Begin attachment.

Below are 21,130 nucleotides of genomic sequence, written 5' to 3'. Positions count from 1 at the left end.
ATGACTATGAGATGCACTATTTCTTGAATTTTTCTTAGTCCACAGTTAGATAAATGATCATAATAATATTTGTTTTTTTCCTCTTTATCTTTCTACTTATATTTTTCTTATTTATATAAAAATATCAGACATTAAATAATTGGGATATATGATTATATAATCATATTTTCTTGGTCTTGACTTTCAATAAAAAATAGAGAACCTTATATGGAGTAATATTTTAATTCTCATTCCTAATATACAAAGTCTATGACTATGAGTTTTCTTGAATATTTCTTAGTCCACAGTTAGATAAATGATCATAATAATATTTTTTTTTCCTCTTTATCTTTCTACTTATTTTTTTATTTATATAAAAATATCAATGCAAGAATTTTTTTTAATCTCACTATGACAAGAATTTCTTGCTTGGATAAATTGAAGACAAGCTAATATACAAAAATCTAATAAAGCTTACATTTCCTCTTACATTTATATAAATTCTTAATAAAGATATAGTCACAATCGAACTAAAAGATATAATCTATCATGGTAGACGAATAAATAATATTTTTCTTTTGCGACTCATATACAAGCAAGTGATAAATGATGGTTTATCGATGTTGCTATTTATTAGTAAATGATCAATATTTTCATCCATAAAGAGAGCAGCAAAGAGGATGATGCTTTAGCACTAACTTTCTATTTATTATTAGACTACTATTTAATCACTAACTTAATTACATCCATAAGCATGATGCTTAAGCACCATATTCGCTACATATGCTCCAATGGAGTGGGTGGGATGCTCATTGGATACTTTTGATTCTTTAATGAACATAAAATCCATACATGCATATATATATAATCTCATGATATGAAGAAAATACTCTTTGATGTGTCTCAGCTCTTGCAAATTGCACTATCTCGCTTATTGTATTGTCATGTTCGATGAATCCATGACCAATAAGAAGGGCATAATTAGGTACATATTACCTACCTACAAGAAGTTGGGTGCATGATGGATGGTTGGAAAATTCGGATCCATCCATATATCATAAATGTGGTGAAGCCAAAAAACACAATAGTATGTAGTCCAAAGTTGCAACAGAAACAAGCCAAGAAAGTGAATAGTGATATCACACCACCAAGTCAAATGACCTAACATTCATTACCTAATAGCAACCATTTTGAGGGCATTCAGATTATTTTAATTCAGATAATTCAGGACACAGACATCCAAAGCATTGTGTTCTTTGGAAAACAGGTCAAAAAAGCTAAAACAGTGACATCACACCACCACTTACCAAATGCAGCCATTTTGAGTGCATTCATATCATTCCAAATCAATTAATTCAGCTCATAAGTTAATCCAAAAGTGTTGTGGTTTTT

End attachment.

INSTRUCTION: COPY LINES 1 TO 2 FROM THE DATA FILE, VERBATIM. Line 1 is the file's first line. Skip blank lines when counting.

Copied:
Below are 21,130 nucleotides of genomic sequence, written 5' to 3'. Positions count from 1 at the left end.
ATGACTATGAGATGCACTATTTCTTGAATTTTTCTTAGTCCACAGTTAGATAAATGATCATAATAATATTTGTTTTTTTCCTCTTTATCTTTCTACTTATATTTTTCTTATTTATATAAAAATATCAGACATTAAATAATTGGGATATATGATTATATAATCATATTTTCTTGGTCTTGACTTTCAATAAAAAATAGAGAACCTTATATGGAGTAATATTTTAATTCTCATTCCTAATATACAAAGTCTATGACTATGAGTTTTCTTGAATATTTCTTAGTCCACAGTTAGATAAATGATCATAATAATATTTTTTTTTCCTCTTTATCTTTCTACTTATTTTTTTATTTATATAAAAATATCAATGCAAGAATTTTTTTTAATCTCACTATGACAAGAATTTCTTGCTTGGATAAATTGAAGACAAGCTAATATACAAAAATCTAATAAAGCTTACATTTCCTCTTACATTTATATAAATTCTTAATAAAGATATAGTCACAATCGAACTAAAAGATATAATCTATCATGGTAGACGAATAAATAATATTTTTCTTTTGCGACTCATATACAAGCAAGTGATAAATGATGGTTTATCGATGTTGCTATTTATTAGTAAATGATCAATATTTTCATCCATAAAGAGAGCAGCAAAGAGGATGATGCTTTAGCACTAACTTTCTATTTATTATTAGACTACTATTTAATCACTAACTTAATTACATCCATAAGCATGATGCTTAAGCACCATATTCGCTACATATGCTCCAATGGAGTGGGTGGGATGCTCATTGGATACTTTTGATTCTTTAATGAACATAAAATCCATACATGCATATATATATAATCTCATGATATGAAGAAAATACTCTTTGATGTGTCTCAGCTCTTGCAAATTGCACTATCTCGCTTATTGTATTGTCATGTTCGATGAATCCATGACCAATAAGAAGGGCATAATTAGGTACATATTACCTACCTACAAGAAGTTGGGTGCATGATGGATGGTTGGAAAATTCGGATCCATCCATATATCATAAATGTGGTGAAGCCAAAAAACACAATAGTATGTAGTCCAAAGTTGCAACAGAAACAAGCCAAGAAAGTGAATAGTGATATCACACCACCAAGTCAAATGACCTAACATTCATTACCTAATAGCAACCATTTTGAGGGCATTCAGATTATTTTAATTCAGATAATTCAGGACACAGACATCCAAAGCATTGTGTTCTTTGGAAAACAGGTCAAAAAAGCTAAAACAGTGACATCACACCACCACTTACCAAATGCAGCCATTTTGAGTGCATTCATATCATTCCAAATCAATTAATTCAGCTCATAAGTTAATCCAAAAGTGTTGTGGTTTTT